FEATURES
By LIZ SMITH and LIZ SMITH,Tribune Media Services | April 21, 2008
OH, I LOVE film. D.W. Griffith, Hitchcock, William Wellman. I know my movies. I mean, should I go on?" That is the weather-beaten cineaste, Keith Richards of the Rolling Stones, talking to Entertainment Weekly. Who'd a thunk it? Well, here's another unusual celebrity guest for Turner Classic Movies guy Robert Osborne to persuade to sit down with him. Wouldn't you love to see the vintage guitarist and the urbane Mr. O. chatting about -- say, Kim Novak in Vertigo? Some days, I think there's nothing left to anticipate in show business, but then I hear something like the above; I can go on. Scholarly competition Microsoft titan Bill Gates gave England's Cambridge University $210 million to set up a scholarship that will rival Oxford's trusty old Rhodes, except Gates wants to identify and nurture networking-friendly global citizens who want to save the world.
FEATURES
By KEVIN COWHERD | May 16, 2005
LADIES AND gentlemen ... the greatest geriatric rock 'n' roll band in the world, the Rolling Stones! C'mon, is this a terrific story or what? The Stones are launching another world tour? How old are these guys now? Let's see, Mick Jagger is 61. Charlie Watts is 63. Ron Wood is 58, which practically qualifies him for the kids' menu with this bunch. And of course poor Keith Richards is dead, having passed away some years ago while ... what's that? You say Keith Richards is still alive?
NEWS
By Dave Barry and Dave Barry,Knight Ridder / Tribune | November 24, 2002
RECENTLY I ATTENDED a Rolling Stones concert. This is something I do every two decades. I saw the Stones in the 1960s, and again in the 1980s. I plan to see them next in the 2020s, then the 2040s, and then the 2060s, at their 100th anniversary concert. By then, of course, I will be a very old man with no working organs. But I'm sure medical science will figure out a way to get me to a Stones concert. Maybe I'll be just a head, with no body, kept alive in a Plexiglas container carried around by an attendant.
ENTERTAINMENT
By J.D. Considine and J.D. Considine,Sun Pop Music Critic | December 16, 1999
Sheryl CrowSheryl Crow and Friends: Live From Central Park (A&M 069490574)A lot of people have the wrong idea about Sheryl Crow.Because she came in on the same wave that Sarah McLachlan, Natalie Merchant and Lilith Fair alumnae rode to prominence, critics and listeners quickly lumped her in with the other female singer/songwriters. Nor was that an unreasonable reaction, considering that Crow was, in fact, a woman who wrote and sang her own songs.But as "Sheryl Crow and Friends: Live From Central Park" demonstrates, Crow is also a first-rate rocker.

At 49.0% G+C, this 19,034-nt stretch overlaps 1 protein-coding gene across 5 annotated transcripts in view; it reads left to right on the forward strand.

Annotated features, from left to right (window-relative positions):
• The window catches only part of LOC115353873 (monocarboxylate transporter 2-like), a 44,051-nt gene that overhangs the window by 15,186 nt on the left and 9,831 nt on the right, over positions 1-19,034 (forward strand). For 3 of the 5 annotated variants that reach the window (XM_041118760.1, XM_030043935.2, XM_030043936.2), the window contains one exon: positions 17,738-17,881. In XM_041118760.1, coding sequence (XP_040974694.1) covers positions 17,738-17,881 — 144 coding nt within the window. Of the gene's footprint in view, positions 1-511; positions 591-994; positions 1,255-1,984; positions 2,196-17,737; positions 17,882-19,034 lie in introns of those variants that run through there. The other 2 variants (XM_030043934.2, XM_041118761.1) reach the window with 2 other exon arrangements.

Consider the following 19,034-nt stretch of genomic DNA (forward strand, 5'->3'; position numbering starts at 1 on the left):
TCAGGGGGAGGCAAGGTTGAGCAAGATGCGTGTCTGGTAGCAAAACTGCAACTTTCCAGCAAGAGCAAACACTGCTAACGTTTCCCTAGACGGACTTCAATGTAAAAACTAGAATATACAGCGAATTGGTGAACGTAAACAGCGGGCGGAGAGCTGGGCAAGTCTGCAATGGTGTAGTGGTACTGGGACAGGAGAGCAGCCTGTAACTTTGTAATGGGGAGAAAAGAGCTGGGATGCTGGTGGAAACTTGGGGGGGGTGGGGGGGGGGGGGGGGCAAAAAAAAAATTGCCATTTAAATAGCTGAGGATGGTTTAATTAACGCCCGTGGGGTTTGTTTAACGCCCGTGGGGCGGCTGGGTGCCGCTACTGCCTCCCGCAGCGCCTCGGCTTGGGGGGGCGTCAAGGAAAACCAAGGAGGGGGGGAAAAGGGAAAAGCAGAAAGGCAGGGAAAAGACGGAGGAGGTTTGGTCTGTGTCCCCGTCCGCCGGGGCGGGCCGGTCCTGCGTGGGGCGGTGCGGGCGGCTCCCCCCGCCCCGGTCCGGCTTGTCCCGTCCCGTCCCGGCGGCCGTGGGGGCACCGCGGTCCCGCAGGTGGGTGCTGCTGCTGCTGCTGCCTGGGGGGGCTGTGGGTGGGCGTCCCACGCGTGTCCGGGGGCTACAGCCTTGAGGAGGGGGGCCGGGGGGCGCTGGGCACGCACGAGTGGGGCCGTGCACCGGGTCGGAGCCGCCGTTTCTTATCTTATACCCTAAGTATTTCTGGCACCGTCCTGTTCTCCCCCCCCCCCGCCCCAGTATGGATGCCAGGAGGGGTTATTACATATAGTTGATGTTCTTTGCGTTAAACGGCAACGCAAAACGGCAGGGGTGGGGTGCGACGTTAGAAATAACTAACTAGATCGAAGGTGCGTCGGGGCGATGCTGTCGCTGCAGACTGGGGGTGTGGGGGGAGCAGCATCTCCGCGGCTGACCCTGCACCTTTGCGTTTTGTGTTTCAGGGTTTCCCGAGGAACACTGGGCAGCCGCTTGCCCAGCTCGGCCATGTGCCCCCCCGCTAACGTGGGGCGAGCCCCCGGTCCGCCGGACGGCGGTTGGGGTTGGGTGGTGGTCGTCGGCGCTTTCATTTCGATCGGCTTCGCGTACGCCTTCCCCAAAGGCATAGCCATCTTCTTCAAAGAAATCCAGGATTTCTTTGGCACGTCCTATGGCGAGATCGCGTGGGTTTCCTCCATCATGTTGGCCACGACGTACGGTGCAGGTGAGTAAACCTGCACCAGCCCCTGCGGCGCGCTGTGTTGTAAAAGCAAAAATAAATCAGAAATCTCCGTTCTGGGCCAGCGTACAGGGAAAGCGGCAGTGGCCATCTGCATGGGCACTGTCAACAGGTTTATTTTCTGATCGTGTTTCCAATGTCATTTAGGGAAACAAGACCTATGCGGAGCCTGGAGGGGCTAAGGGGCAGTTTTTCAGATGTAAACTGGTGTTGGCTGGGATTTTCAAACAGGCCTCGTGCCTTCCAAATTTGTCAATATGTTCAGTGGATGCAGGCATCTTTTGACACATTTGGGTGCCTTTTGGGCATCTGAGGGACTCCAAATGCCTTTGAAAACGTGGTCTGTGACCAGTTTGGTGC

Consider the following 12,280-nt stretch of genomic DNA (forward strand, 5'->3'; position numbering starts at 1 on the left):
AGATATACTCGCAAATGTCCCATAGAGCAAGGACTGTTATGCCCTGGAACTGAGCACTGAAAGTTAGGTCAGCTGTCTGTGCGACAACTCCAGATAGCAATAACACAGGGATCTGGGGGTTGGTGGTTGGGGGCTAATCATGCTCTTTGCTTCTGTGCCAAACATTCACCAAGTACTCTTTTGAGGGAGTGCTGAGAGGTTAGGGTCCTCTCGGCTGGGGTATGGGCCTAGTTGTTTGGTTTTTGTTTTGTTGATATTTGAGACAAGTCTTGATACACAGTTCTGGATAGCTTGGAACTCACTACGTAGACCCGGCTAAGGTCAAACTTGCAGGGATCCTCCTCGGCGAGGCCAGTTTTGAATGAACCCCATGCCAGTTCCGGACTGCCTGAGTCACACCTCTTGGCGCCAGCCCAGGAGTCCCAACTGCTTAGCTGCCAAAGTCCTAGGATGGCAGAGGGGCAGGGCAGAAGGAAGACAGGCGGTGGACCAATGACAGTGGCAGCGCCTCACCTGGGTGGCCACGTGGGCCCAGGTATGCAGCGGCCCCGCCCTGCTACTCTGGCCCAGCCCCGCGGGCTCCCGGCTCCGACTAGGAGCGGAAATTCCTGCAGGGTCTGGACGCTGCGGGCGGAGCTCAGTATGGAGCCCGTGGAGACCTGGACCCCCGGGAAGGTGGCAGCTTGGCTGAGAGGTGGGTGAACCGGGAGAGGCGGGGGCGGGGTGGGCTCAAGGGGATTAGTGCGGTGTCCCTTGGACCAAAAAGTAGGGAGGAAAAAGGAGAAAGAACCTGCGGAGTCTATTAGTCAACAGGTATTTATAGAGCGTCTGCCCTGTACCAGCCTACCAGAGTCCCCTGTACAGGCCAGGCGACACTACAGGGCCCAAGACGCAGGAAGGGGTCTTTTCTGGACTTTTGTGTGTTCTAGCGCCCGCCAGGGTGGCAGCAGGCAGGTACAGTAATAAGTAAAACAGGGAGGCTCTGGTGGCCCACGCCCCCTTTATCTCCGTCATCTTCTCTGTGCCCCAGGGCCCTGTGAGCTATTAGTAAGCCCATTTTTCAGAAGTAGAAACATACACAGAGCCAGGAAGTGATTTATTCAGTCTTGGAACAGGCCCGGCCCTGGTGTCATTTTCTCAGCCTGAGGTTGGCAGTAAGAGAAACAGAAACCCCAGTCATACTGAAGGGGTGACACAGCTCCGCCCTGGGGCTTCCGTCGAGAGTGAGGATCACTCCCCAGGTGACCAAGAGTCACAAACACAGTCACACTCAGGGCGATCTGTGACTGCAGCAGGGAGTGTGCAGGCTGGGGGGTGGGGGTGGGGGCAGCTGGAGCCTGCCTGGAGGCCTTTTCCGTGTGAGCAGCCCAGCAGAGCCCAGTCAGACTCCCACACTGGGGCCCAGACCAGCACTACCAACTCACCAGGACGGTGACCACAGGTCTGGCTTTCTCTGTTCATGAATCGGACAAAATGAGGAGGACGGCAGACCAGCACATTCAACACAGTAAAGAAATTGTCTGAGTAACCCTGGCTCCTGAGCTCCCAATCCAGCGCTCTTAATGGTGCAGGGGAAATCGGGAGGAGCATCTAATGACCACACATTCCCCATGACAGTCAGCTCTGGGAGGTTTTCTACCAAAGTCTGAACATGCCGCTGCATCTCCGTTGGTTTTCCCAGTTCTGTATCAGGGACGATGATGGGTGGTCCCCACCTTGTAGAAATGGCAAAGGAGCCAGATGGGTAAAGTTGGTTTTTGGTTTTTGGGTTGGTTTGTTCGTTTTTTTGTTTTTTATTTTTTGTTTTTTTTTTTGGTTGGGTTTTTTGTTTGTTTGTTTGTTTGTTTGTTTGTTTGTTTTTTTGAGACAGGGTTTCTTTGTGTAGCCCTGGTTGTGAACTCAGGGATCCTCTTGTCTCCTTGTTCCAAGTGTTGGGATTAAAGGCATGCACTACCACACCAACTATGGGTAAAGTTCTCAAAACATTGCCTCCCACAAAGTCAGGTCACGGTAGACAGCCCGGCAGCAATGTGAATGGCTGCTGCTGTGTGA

ENTERTAINMENT
By J.D. Considine | December 2, 1999
Over the past 30 years, NRBQ has gone from being the New Rhythm & Blues Quintet to a quirky, roots-rocking quartet, shedding two guitarists, a singer and a horn section along the way. The group has never had much luck on the charts -- 1974's "Get That Gasoline Blues" was the closest NRBQ has gotten to having a hit, and that only made it to No. 70 -- yet it counts such luminaries among its fans as Paul McCartney, R.E.M.. Bonnie Raitt and Keith Richards. Heck, bassist Joey Spampinato was in the running to replace Bill Wyman in the Rolling Stones.
NEWS
By GARY GATELY | August 7, 1994
Somewhere between Niagara Falls and Toronto, we heard the tantalizing news on the car radio: "The Rolling Stones are gearing up for a club show in the city tonight."Then, an instant later, the reality check left us shattered: It's too late, the Toronto DJ said, eight hours before the surprise show. The club's a mob scene, and the chosen ones have been chosen, corralled in a fenced-off area until the doors open. Don't even bother, you'll never get in.My wife looked at me, shuddering at the prospect of spending a precious vacation day trying in vain to get in. She frowned and shook her head.
NEWS
By GARY GATELY | August 7, 1994
Somewhere between Niagara Falls and Toronto, we heard the tantalizing news on the car radio: "The Rolling Stones are gearing up for a club show in the city tonight."Then, an instant later, the reality check left us shattered: It's too late, the Toronto DJ said, eight hours before the surprise show. The club's a mob scene, and the chosen ones have been chosen, corralled in a fenced-off area until the doors open. Don't even bother, you'll never get in.My wife looked at me, shuddering at the prospect of spending a precious vacation day trying in vain to get in. She frowned and shook her head.
ENTERTAINMENT
By Matthew Hay Brown, The Baltimore Sun | June 25, 2013
At first, it sounds as if the band is just tuning up. Mick Jagger honks out a call on his harmonica. Guitarist Mick Taylor responds with a blues run. Ron Wood twiddles between a couple of notes. Then Keith Richards lands the haymaker opening chords to “Midnight Rambler,” Charlie Watts crashes his way in on cymbals and drums and the long-running locomotive that is the Rolling Stones roars to full, satisfying life, careening down the rails, popping rivets, threatening to jump the tracks.
NEWS
By Victor Paul Victor | October 4, 1993
RYTHM OIL. By Stanley Booth. Vintage. 254 pages. $12.THE hellhounds finally caught up to Robert Johnson when he died of poisoning at age 26.He would be known as the greatest bluesman ever to put shaved glass on the strings. He is, as Stanley Booth puts it in his book "Rythm Oil," "the embodiment of the Faustian legend."Mr. Booth begins his wonderful little book of allegedly true stories with a fictionalized account of Johnson saying to the devil: "Teach me, I been lookin' for you all my life."
ENTERTAINMENT
By J.D. Considine and J.D. Considine,Pop Music Critic | November 6, 1992
HARVEST MOONNeil Young (Reprise 45057)Although the title and timing seem to suggest that "Harvest Moon" is Neil Young's attempt to recapture the 20-year-old magic of the enduringly popular "Harvest," its sound argues that this new album is actually more of an update than a remake. Gone are the occasional flashes of orchestral grandeur -- the one aspect of the original that now seems hokey -- and Young plays down the stoner despair of songs like "Old Man" or "The Needle and the Damage Done" in favor of the laid-back lassitude of country rockers like "From Hank to Hendrix" and "Natural Beauty."